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Building Muscle Doesn’t Require “Lifting Heavy Weights”. It Requires “To pump Iron” Until You Reach Muscle Fatigue

A lot of folks are confused when it comes to building muscle and having that desired physique and many people think they should consider lifting heavy weights to achieve that level BUT the reality is that you don’t need to lift heavy weights to build muscle BUT you have and must exhaust your muscle tissues to the fatigue level. Building muscle is a process of exhausting the muscle tissues and not just lifting heavy to impress folks in the gym.

Let me explain about muscle exhaustion: “Muscle exhaustion is when you hit the gym, choose a certain workout, and train that certain muscle group until it hurts. It makes the blood vessels run fast and it pumps the muscle and the muscle grows when it gets exhausted”. That’s why exhausting the muscle is more important than lifting heavyweights when it comes to building real muscle tissue. we’re gonna cover this topic very carefully in this entire article.

Current gym dogma holds that to build muscle size you need to lift heavyweights. However, a new study conducted at McMaster University has shown that a similar degree of muscle building can be achieved by using lighter weights. The secret is to pump iron until you reach muscle fatigue. “Muscle building can be achieved by using lighter weights to pump iron until you reach muscle fatigue”.

“Rather than grunting and straining to lift heavy weights, you can grab something much lighter but you have to lift it until you can’t lift it anymore,” says Stuart Phillips, associate professor of kinesiology at McMaster University. “We’re convinced that growing muscle means stimulating your muscle to make new muscle proteins, a process in the body that over time accumulates into bigger muscles.”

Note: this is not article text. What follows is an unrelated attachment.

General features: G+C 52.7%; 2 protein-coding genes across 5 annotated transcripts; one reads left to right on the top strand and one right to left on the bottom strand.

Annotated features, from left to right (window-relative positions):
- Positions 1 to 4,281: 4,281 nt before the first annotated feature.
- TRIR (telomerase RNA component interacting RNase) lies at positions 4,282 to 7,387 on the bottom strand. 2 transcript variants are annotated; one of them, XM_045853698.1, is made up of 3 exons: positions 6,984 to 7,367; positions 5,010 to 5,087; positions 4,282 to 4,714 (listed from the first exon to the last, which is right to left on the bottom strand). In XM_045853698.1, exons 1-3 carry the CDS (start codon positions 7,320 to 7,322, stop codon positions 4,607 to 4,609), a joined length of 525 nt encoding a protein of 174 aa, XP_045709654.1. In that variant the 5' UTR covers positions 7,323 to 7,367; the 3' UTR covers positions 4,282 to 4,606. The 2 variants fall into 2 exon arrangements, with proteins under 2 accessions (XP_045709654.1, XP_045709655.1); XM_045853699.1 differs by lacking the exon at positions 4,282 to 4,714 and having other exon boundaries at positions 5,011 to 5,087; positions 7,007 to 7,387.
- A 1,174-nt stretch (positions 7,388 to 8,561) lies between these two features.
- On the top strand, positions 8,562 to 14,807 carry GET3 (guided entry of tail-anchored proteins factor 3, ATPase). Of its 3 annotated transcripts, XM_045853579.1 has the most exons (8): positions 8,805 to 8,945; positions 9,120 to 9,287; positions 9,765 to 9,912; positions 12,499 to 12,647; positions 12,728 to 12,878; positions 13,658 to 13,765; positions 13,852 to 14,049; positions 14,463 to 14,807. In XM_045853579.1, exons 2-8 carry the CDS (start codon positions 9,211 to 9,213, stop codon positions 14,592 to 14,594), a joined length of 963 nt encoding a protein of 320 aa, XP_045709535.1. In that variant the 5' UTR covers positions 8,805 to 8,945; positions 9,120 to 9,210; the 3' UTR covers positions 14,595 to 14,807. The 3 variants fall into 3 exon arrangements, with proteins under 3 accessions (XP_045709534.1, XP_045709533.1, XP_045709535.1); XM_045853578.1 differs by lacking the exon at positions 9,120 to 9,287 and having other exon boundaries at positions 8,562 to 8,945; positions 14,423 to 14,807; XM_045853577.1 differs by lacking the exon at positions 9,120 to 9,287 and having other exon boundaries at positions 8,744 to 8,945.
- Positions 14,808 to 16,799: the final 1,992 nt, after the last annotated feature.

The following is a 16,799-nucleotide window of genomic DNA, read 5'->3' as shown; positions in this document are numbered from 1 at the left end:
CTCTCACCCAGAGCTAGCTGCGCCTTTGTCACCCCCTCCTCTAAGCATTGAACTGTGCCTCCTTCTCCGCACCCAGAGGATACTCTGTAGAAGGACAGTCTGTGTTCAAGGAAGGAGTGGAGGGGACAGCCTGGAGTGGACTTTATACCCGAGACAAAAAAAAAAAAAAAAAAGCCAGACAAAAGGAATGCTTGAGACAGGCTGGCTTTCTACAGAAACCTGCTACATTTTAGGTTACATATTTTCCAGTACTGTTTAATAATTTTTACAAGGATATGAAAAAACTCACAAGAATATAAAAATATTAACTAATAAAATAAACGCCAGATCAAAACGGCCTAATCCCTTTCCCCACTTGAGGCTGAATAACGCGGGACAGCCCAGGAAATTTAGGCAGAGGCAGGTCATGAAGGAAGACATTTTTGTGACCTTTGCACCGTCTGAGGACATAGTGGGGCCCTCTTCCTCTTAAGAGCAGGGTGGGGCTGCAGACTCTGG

Phillips praised lead author and senior Ph.D. student Nicholas Burd for masterminding the project that showed it’s really not the weight that you lift but the fact that you get muscular fatigue that’s the critical point in building muscle. The study used light weights that represented a percentage of what the subjects could lift. The heavier weights were set to 90% of a person’s best lift and the lightweights at a mere 30% of what people could lift. “It’s a very lightweight,” says Phillips noting that the 90-80% range is usually something people can lift from 5-10 times before fatigue sets in. At 30%, Burd reported that subjects could lift that weight at least 24 times before they felt fatigued.

“We’re excited to see where this new paradigm will lead,” says Phillips, adding that these new data have practical significance for gym enthusiasts but more importantly for people with compromised skeletal muscle mass, such as the elderly, patients with cancer, or those who are recovering from trauma, surgery or even stroke.

The findings are published in PLoS ONE:

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